We had a very pleasant Thanksgiving with Jesse and her family. Once again, we ate well. I suspect that is true for most of you reading this message. It was a relaxing day. The four adults were awake and downstairs before 8:30. The boys didn’t come down until a good bit later. Kate and I were mostly observers in the day’s activities. Jesse and Greg worked off and on the entire day. Jesse fixed everyone’s favorites. That meant mac ‘n cheese for Randy, bow tie pasta for Ron, and asparagus casserole for Kate and Jesse. The only sad part for me is that Kate no longer remembers that the casserole was a holiday dish that her mother made when she was growing up. She simply ate it without comment, and in the midst of all the activity, I forgot to tell her how much she had always enjoyed it. She loves reminiscing about her mother and would have liked thinking about other holiday favorites that she made for her family.
Like many families, we had the football games on all afternoon and into the evening. We didn’t sit down and watch any of them, but we kept up on the scores and periodically sat in front of the TV during critical portions of the games. After dinner last night, we watched Christmas with the Kranks. I hadn’t seen it before. It was one that Jesse’s family had seen before and loved. It was fun to watch as a family. Jesse and I were the primary viewers. Kate worked jigsaw puzzles on her iPad the entire time. She got in a lot of that yesterday. Greg had a football game on his the bedroom. Ron went back and forth from the movie to the game, and Randy was playing games on his phone. Despite the fact that we were not all watching the movie intensely, I felt it was a nice family time that allowed each person to pursue his personal interests while still being together.
As I have noted on other trips, large blocks of time can be a problem for Kate. She doesn’t like to stay in one place for an extended period of time. That is an issue whether at home or on the road; however, it is easier to change locations at home. For example, we can run to Panera or Barnes & Noble. She can work in the yard. We are always moving from one place to another. This desire to change locations is compounded when we travel because she is also confused about where we are and when we are going home. Early in the day yesterday, she asked me when we are going home. I told her we were going home “tomorrow.”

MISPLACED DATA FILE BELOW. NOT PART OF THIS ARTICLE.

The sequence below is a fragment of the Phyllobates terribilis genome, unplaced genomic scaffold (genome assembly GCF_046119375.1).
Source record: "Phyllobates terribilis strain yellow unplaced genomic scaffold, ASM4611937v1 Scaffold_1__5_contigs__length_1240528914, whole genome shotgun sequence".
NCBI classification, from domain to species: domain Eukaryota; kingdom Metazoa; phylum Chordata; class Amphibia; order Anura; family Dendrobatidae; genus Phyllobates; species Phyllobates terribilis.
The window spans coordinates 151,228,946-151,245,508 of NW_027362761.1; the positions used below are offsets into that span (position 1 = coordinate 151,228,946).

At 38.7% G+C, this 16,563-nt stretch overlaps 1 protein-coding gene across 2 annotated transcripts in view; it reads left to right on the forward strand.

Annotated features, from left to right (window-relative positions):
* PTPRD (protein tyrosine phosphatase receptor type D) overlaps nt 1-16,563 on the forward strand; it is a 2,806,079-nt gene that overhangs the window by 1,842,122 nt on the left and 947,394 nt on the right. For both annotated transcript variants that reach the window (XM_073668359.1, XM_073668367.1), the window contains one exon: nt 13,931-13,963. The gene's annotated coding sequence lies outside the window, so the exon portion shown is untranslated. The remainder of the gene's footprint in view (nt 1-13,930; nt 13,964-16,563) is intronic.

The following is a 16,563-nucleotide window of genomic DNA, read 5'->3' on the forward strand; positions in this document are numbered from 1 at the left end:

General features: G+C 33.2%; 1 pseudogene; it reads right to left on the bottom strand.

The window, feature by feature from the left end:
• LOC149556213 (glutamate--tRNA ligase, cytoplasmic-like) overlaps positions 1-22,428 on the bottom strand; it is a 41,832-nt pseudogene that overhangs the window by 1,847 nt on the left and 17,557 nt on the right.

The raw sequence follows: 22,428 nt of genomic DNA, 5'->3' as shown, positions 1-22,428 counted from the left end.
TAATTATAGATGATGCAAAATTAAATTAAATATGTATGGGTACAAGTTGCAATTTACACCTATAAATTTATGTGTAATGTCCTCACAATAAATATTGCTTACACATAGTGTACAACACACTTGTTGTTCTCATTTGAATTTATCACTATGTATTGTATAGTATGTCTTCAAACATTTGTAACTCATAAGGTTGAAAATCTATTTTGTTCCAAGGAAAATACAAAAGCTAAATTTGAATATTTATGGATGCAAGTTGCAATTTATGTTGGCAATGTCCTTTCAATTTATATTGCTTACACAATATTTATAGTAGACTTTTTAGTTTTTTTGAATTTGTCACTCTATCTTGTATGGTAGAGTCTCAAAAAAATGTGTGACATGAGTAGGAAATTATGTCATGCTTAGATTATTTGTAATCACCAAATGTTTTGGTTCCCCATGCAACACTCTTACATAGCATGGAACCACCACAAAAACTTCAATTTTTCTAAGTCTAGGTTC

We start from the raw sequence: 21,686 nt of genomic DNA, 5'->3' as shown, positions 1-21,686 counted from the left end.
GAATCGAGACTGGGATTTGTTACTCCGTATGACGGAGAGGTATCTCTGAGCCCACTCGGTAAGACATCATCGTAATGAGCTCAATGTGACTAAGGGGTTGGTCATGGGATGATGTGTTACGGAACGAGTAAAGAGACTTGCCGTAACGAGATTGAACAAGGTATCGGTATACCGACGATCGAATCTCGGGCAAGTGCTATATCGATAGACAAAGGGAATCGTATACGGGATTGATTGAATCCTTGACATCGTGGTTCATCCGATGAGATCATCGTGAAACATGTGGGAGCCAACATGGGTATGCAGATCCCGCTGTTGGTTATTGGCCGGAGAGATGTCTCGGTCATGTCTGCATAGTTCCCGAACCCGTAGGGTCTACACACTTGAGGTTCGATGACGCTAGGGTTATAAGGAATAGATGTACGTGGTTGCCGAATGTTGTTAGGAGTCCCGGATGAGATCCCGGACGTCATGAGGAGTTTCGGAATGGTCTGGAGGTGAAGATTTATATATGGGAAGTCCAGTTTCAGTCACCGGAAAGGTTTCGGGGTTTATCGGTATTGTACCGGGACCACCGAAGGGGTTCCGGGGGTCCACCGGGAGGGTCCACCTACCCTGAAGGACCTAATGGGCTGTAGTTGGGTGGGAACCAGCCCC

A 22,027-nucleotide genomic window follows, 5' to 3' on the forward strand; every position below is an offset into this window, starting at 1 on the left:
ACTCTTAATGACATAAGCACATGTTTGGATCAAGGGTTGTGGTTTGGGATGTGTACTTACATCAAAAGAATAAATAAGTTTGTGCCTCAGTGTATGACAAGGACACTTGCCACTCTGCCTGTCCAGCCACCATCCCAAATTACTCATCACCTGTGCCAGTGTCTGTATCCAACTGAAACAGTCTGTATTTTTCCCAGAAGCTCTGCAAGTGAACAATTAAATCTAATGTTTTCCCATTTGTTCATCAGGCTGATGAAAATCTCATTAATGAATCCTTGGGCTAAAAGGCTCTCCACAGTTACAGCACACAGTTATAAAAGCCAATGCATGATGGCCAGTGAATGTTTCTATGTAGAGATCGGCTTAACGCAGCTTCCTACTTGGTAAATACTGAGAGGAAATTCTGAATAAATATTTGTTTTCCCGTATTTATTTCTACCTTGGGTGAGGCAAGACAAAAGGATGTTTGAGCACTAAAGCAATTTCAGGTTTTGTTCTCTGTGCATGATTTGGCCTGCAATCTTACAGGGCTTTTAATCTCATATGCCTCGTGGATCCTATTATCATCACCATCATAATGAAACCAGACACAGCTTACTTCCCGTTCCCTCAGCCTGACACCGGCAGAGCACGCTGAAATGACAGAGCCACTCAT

During the middle of the day we played Uno with Jesse and the boys. We had a good time and had a few laughs as well. I didn’t grow up playing lots of games at home, but I have come to recognize how good they are at facilitating group engagement. Everybody has fun most of the time except when someone loses too much. Playing with Kate adds a special dimension to games. She can’t remember the rules, and when I would try to help her, she would resent being helped. She had a real sense that we didn’t believe she could do anything right. At one point, we all knew that she had a “wild card” in her hand with a good opportunity to use it. We kept telling her what a wild card is and when to use it, but she never recognized that she had one in her hand. It was only one of three cards. She simply didn’t perceive it. Despite this issue, the game was a success.
Sometime during the night, Kate screamed, “Help!” I asked what was wrong. She said something about “her.” I asked, “Who is she?” She said, “My helper.” I had been thinking things were going so well with the sitter. Suddenly, I wondered if she had been afraid of the sitter. I asked if she had done something to make her afraid. She said, “No.” The she told me the sitter was with her. There was apparently something else that had scared both of them. I asked what had happened. She said, “I don’t know.” She mumbled a bit. Then for the next few minutes, she periodically said something about her (the sitter) as though she were concerned about her safety. I told her everything was all right, that it was just a dream. She said, “I hope so. I would feel better.”
Dreams like this are not typical for Kate, but she does occasionally have them. Fortunately, most of them involve her days in the classroom. She is always giving instructions to her students in a very kind way.
It is now 9:30 a.m. Kate has not yet come downstairs, and I want to leave in the next 30-45 minutes. I think I will go upstairs to check on her. Jesse has gone to work. The boys are still sleeping. It’s been another good holiday with family.